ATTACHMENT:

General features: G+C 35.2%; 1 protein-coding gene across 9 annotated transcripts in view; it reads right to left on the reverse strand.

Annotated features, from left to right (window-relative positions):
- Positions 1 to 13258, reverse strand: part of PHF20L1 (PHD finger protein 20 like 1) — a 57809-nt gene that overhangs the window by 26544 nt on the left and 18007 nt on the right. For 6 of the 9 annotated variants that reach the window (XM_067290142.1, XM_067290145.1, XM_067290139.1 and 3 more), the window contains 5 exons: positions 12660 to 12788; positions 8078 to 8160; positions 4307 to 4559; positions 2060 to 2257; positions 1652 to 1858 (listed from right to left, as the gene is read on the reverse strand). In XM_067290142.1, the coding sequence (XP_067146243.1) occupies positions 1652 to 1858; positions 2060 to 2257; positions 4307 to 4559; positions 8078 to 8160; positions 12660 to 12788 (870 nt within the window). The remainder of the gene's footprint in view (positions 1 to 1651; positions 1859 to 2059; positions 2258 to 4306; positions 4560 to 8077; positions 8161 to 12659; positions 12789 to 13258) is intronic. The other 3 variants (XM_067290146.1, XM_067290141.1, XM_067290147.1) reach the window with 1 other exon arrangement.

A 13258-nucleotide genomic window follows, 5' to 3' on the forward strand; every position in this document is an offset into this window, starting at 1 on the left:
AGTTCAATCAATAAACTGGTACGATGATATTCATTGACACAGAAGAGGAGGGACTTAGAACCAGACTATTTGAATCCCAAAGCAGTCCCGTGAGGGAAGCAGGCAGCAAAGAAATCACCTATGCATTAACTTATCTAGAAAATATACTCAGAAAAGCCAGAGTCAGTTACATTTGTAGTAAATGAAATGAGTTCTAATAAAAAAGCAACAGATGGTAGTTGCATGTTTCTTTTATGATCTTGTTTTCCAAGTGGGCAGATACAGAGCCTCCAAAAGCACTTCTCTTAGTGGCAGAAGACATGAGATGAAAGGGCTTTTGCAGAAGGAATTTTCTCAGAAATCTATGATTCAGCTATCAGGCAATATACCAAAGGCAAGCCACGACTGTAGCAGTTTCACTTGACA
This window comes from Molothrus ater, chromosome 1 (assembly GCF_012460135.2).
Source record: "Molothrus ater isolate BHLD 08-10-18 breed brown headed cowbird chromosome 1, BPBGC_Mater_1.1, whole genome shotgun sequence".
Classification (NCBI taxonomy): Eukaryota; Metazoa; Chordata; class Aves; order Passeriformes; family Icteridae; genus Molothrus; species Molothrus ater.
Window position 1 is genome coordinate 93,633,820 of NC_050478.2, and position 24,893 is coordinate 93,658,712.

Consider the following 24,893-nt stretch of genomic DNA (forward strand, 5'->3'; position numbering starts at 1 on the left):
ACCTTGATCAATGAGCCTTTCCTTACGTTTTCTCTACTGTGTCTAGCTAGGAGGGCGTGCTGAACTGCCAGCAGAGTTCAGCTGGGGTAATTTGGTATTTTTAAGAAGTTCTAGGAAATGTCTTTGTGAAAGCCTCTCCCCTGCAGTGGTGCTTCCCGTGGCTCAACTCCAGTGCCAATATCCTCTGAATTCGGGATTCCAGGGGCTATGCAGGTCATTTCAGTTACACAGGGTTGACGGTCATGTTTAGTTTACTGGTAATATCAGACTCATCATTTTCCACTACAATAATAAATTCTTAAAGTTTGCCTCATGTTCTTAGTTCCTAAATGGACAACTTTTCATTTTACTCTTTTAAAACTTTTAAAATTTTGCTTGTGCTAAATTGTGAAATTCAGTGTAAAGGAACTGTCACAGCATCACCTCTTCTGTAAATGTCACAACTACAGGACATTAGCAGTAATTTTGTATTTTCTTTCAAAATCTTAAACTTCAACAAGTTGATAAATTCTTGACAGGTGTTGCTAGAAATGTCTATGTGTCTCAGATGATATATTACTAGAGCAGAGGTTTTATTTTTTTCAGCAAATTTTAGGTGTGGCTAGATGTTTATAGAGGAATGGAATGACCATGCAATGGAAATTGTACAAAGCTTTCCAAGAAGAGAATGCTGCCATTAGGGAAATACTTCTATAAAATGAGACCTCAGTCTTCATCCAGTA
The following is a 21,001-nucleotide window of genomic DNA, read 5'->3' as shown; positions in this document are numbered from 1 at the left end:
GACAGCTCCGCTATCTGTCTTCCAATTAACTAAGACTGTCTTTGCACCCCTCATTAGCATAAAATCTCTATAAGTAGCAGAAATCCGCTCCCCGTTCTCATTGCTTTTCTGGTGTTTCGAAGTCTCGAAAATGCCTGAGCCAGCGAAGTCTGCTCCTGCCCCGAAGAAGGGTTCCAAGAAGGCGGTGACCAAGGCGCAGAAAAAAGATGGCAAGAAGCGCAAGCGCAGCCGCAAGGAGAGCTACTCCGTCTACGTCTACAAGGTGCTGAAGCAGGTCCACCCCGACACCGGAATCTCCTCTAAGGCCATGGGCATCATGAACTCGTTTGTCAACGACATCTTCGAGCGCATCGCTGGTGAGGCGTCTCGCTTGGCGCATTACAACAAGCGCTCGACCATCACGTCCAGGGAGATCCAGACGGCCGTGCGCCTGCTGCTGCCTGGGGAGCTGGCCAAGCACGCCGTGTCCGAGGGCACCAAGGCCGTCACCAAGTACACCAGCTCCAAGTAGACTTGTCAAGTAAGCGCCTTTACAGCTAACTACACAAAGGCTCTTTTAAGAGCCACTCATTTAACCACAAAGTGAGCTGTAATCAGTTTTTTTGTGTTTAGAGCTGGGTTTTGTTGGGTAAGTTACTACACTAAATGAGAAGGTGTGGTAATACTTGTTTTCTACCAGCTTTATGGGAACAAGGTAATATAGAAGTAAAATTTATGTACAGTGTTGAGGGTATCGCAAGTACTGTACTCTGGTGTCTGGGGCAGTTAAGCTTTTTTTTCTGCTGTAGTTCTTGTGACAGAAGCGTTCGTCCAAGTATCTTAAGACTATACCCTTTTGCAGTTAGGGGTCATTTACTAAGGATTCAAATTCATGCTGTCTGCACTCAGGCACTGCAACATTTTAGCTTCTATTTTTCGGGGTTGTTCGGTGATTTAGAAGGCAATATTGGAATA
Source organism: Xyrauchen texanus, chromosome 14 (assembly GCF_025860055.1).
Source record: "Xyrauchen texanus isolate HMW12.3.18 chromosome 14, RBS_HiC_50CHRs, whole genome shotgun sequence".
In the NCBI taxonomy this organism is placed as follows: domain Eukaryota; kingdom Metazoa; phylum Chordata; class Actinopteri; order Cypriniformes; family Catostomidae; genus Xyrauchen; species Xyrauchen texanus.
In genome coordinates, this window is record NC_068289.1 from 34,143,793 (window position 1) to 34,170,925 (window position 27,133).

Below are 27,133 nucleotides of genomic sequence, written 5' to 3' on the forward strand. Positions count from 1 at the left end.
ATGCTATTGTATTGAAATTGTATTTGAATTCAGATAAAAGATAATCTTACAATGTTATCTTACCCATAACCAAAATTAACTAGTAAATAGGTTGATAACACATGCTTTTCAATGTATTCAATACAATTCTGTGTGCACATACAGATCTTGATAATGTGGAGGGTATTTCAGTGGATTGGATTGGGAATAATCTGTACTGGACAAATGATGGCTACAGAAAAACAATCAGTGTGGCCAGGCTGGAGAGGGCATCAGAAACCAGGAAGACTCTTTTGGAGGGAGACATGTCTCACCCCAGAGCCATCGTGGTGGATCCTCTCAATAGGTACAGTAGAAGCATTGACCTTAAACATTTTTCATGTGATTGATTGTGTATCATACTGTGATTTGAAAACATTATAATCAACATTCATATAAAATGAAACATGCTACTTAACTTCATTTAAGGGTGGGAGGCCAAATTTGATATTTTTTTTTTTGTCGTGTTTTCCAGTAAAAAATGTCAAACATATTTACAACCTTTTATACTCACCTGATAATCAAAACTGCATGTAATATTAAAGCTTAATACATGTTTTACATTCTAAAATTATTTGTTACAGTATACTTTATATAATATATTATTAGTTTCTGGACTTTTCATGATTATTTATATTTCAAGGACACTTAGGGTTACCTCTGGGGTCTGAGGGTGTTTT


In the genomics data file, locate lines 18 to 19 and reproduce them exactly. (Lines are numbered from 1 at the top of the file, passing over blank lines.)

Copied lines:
Below are 27,133 nucleotides of genomic sequence, written 5' to 3' on the forward strand. Positions count from 1 at the left end.
ATGCTATTGTATTGAAATTGTATTTGAATTCAGATAAAAGATAATCTTACAATGTTATCTTACCCATAACCAAAATTAACTAGTAAATAGGTTGATAACACATGCTTTTCAATGTATTCAATACAATTCTGTGTGCACATACAGATCTTGATAATGTGGAGGGTATTTCAGTGGATTGGATTGGGAATAATCTGTACTGGACAAATGATGGCTACAGAAAAACAATCAGTGTGGCCAGGCTGGAGAGGGCATCAGAAACCAGGAAGACTCTTTTGGAGGGAGACATGTCTCACCCCAGAGCCATCGTGGTGGATCCTCTCAATAGGTACAGTAGAAGCATTGACCTTAAACATTTTTCATGTGATTGATTGTGTATCATACTGTGATTTGAAAACATTATAATCAACATTCATATAAAATGAAACATGCTACTTAACTTCATTTAAGGGTGGGAGGCCAAATTTGATATTTTTTTTTTTGTCGTGTTTTCCAGTAAAAAATGTCAAACATATTTACAACCTTTTATACTCACCTGATAATCAAAACTGCATGTAATATTAAAGCTTAATACATGTTTTACATTCTAAAATTATTTGTTACAGTATACTTTATATAATATATTATTAGTTTCTGGACTTTTCATGATTATTTATATTTCAAGGACACTTAGGGTTACCTCTGGGGTCTGAGGGTGTTTT